Thursday, 25 August 2016

Purple Sea Urchin Facts

Purple Sea Urchin Facts

 

Interesting Facts About Purple Sea Urchins


Purple sea urchin or Strongylocentrotus purpuratus is one good looking sea creature. You may think that it is some kind of exotic cactus after seeing its photo. To some, it may look like the flower of some unknown lily plant. The creature is most common in the eastern side of the Pacific Ocean.


One of the most striking features of this marine invertebrate is its endoskeleton like a vertebrate. The animal is nocturnal. It lives in kelp forests.


You can also learn about green sea urchins from our blog.


Habitat and Distribution


Purple sea urchins live mostly in the low inter-tidal zones. There need to be a kelp forest for them to grow and thrive. Strong waves and airflow in the water is also essential. The lives in the depth of 1 to 200 m. They prefer cold water (6-16 degree C).


North and Middle East coasts of the Atlantic Ocean are the native place of this urchin. One can found them in seas starting from Alaska to close to the Gulf of California. There are many in the Yakutat bay, Strait of Georgia, Willapa bay and nearby seas.



Anatomy

 

Purple sea urchin anatomy

Strongylocentrotus purpuratus has a round body with lots of spines. The color of the spines is purple. The animal’s test is covered with a skin. The strong endoskeleton is just under that skin.
The skeleton is made of strong plates of calcite. These plates are also become harder due to the presence of magnesium.


The spines help the creature to defend itself, though these are not poisonous. The creature’s mouth is on the underside and the anus is on the top side. There are five teeth and a strong jaw like tool named Aristotle’s lantern to cut and grind food items. For locomotion and bringing food to the mouth it uses five tube feet, special foot or hand like organs.


The tube feet rest on the test from five sides. There are also tiny pedicellariae or pincher like organs on the skin. These organs attack anything that touches its skin.



Diet

 

Macrocystis pyrifera
Macrocystis pyrifera

Purple sea urchins mainly feed on kelps and algae. There jaw or Aristotle’s lantern help them to scrap algae from rock and sea bottoms. There tube feet help them to grab kelp and bring it to the mouth. There most favorite kelp species is Macrocystis pyrifera.


 The Purple Sea Urchin helps to control the growth of the kelps forests under the ocean. It has very important ecological role in this regard.


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Reproduction

 

Purple Sea Urchin Photo

Purple sea urchins have different male females. Both the males and females release gametes into the water where the process of fertilization takes place. The time of this process is usually January to July but in most cases it is done within the period of January to March.A small larva is developed form a fertilized egg.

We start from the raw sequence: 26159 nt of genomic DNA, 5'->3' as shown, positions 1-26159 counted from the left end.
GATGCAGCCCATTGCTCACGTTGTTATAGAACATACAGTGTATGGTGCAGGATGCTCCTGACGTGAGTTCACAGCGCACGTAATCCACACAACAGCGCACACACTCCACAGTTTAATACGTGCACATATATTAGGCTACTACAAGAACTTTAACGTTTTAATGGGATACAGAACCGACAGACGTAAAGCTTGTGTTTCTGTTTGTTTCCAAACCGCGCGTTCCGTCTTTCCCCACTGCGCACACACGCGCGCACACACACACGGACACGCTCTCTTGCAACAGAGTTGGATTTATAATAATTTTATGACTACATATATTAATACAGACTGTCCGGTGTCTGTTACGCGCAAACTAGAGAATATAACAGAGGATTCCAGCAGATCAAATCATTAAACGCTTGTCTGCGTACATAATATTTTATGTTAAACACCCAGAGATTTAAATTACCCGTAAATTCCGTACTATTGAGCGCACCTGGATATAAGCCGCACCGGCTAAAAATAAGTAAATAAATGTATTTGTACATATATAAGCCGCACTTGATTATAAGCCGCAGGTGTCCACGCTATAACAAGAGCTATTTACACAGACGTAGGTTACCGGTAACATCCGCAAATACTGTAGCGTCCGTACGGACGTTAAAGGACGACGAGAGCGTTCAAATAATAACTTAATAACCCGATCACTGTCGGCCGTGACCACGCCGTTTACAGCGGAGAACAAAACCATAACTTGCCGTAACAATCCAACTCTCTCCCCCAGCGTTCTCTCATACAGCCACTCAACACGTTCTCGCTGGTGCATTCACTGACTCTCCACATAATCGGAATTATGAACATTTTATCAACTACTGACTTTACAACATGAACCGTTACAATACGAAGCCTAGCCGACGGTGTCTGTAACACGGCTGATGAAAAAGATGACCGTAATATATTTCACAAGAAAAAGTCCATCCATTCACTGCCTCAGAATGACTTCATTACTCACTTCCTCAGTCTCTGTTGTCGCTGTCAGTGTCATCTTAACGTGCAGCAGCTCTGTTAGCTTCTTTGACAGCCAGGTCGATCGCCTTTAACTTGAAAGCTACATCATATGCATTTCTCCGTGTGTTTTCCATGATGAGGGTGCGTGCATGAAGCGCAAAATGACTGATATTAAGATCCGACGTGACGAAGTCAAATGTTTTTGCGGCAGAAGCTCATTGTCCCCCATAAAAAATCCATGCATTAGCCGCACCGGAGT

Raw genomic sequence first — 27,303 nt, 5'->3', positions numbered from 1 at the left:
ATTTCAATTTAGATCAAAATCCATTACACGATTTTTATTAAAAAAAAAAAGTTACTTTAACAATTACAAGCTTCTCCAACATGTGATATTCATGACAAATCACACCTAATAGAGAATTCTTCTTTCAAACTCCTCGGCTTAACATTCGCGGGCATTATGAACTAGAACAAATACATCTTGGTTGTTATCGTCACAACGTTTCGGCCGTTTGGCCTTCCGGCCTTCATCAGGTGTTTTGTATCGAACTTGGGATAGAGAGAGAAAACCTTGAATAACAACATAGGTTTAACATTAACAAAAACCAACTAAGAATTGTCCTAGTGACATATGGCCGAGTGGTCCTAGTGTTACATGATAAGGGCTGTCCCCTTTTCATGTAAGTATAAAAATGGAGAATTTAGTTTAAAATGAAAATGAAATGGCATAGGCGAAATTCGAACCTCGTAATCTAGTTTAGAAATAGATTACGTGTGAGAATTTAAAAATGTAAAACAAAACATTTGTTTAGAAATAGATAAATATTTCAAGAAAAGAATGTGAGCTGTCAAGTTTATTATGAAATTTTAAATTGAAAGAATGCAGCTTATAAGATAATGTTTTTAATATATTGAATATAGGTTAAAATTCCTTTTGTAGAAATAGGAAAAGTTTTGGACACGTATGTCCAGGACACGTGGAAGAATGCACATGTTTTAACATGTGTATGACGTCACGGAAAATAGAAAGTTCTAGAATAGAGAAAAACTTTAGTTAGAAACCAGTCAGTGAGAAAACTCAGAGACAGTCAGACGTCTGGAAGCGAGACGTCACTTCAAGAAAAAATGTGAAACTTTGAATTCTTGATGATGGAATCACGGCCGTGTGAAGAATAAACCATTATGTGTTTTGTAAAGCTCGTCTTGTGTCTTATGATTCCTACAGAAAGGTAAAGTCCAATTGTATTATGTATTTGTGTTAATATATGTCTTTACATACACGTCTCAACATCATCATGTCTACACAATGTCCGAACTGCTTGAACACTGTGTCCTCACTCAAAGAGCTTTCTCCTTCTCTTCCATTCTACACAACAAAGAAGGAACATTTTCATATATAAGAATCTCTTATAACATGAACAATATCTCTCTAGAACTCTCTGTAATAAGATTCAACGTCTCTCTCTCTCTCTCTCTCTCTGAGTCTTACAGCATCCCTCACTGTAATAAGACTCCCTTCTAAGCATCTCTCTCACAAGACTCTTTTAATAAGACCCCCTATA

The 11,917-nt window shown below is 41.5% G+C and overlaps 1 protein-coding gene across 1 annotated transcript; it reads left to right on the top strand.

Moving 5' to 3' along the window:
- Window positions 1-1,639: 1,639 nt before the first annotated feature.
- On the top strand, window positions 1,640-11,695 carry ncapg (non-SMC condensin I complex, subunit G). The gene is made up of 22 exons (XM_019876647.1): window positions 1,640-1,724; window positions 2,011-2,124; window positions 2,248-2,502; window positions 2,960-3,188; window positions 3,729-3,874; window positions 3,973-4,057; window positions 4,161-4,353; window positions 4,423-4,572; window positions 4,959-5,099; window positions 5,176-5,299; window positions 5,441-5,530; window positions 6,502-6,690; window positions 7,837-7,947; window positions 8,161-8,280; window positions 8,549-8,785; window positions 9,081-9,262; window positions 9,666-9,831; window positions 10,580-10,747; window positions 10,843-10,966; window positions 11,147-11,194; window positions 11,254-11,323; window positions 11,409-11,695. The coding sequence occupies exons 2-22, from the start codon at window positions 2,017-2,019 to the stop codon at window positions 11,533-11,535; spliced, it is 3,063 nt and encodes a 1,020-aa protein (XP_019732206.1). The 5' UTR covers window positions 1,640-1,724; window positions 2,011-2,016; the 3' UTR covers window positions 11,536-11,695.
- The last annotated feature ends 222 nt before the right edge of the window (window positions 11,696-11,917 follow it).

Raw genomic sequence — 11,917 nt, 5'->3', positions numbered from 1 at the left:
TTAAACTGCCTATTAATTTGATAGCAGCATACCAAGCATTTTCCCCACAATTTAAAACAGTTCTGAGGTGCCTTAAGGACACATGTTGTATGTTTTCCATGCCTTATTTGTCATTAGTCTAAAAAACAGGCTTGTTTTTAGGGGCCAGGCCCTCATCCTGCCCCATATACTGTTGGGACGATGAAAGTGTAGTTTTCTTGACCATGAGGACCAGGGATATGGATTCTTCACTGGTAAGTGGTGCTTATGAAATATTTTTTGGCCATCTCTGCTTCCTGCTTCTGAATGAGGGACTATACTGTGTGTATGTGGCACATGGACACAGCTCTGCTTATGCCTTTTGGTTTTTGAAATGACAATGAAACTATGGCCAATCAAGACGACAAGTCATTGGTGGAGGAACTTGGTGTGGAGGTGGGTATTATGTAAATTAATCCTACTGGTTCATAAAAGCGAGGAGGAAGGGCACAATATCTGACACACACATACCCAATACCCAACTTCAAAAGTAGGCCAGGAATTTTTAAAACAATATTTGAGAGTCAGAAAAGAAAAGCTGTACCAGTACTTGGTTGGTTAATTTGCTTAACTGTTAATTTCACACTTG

Life Cycle


The larva is hatched from the fertilized egg of a Strongylocentrotus purpuratus within 24 hours of the fertilization. The larva developed into the conical echinopluteus. It becomes free floating plankton. It can remain in this stage for months. Later, it attaches itself with a hard substrate and becomes stationary. The creature’s test with spines then began to grow. It becomes sexually mature after two years. The lifespan of the animal is about 25 years.



Predators

 

Starfish eating Purple Sea Urchins
Starfish eating Purple Sea Urchins

Despite having a hard shell and intimidating spines, there are some predators of the purple sea urchin. Different types of sea stars like Solaster stimpsoni, Pycnopodia helianthoides, and Astrometis sertulifera loves to eat them. Their largest predator is the sea otters.




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Economic Value


S. purpuratus is an edible species of sea urchin. It is a favorite of the Japanese people. They used it in their sea food “sushi”. Most of these urchins caught in the American coast are exported to Japan. It has good market value and demand there.


Strongylocentrotus purpuratus


Proliferation of Purple sea urchins is harmful for the growth of kelp forests. Too many of them can destroy the kelp forest. These kelps are valuable sources for chemicals like algin. A kelp forest is also a great source of food for the fishes. So, destruction of it can be harmful for the local economy. So, we can see that this creature has both positive and negative economic values.


purple sea urchin infographics

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